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ActivGuard

by princy william (2019-03-03)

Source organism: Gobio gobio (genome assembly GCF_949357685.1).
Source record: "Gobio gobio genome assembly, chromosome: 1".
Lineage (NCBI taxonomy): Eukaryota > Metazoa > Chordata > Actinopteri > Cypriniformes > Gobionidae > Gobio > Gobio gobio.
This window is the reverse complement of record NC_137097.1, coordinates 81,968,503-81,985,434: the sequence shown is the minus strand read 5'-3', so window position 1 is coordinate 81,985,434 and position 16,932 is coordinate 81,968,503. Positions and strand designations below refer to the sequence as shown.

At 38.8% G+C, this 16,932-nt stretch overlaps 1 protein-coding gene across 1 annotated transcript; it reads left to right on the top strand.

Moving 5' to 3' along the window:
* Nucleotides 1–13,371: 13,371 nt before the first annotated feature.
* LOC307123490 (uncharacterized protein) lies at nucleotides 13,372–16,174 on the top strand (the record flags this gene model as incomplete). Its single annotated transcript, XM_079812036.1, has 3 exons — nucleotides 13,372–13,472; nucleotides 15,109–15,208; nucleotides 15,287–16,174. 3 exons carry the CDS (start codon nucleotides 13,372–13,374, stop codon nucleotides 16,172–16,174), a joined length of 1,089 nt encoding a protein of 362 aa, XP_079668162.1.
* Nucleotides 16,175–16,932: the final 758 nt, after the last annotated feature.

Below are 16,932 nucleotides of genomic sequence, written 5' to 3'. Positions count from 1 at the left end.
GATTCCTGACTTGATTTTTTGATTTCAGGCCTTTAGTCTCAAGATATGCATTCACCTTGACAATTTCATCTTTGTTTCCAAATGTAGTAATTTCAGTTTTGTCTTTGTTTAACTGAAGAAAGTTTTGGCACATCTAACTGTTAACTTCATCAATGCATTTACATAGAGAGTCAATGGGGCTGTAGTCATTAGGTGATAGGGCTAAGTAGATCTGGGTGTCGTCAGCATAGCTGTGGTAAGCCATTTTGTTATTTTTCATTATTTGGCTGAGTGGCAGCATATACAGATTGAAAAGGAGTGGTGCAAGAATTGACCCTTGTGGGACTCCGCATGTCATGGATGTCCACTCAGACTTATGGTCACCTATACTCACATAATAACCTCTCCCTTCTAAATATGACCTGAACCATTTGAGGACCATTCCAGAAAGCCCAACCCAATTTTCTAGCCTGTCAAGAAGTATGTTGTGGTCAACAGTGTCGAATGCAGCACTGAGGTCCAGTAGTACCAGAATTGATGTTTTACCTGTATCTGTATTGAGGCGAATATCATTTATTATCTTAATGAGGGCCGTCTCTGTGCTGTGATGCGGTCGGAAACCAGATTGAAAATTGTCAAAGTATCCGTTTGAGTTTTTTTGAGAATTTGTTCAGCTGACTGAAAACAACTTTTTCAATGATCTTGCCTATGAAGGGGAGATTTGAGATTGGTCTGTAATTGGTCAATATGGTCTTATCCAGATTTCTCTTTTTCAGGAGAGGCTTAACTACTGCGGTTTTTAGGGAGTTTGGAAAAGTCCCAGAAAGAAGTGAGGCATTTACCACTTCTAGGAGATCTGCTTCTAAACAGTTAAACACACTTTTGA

Bear gall bladders ActivGuard Review and bile have been used in Traditional Asian Medicine (TAM) for some 3,000 years. During the 1980s, the practice of extracting bile from bears held captive for this purpose became popular in a number of countries in Asia. Since that time, the marketing of and resulting demand for bile products has led to the introduction of the intensive "farming" of these wild animals. The number of bears on farms has increased dramatically in recent years. At present it is believed that there are approximately 7,000 bears held on farms in China, 1,400 in South Korea and 4,000 in Vietnam, although the actual number could be considerably higher than official figures suggest, particularly in China.What countries are currently involved in this practice?As mentioned, bear farms are known to exist in China, Vietnam and Korea, but some low level of the activity also probably takes place in other Asian countries. While the scope of bear farming is limited to Asia, the killing of bears for their viscera and the commercial trade in bear parts is a global problem. Due to the decreasing number of Asiatic black bears left in the wild, gall for use in TAM now also comes from American black bears, Polar bears, Sun bears and Himalayan brown bears. Bears in North America, for example, are killed illegally and their galls removed and smuggled out of the country for sale in traditional medicine shops in Asia. What is the bile extracted from the bears used for?Bear bile contains an active constituent known as Ursodeoxycholic Acid (UDCA), which on ingestion is believed to reduce fever and inflammation, protect the liver, improve eyesight and break down gallstones. The products of the bear parts trade can be divided into three categories: manufactured bile medicines, farmed bile powder and intact bear gall bladders. Intact bear galls are sold for the highest price. During a 2006 investigation conducted by the World Society for the Protection of Animals (WSPA), a TAM shop in Los Angeles was found to be selling a single gall bladder for $2,800.As a result of the growth of the marketing of bear bile and the bear farming industry in Asia, bear bile is now being added to many non-medicinal products, such as wine and shampoo.Isn't there a substitute that can be used in place of bile for those who practice traditional Asian medicine?

 

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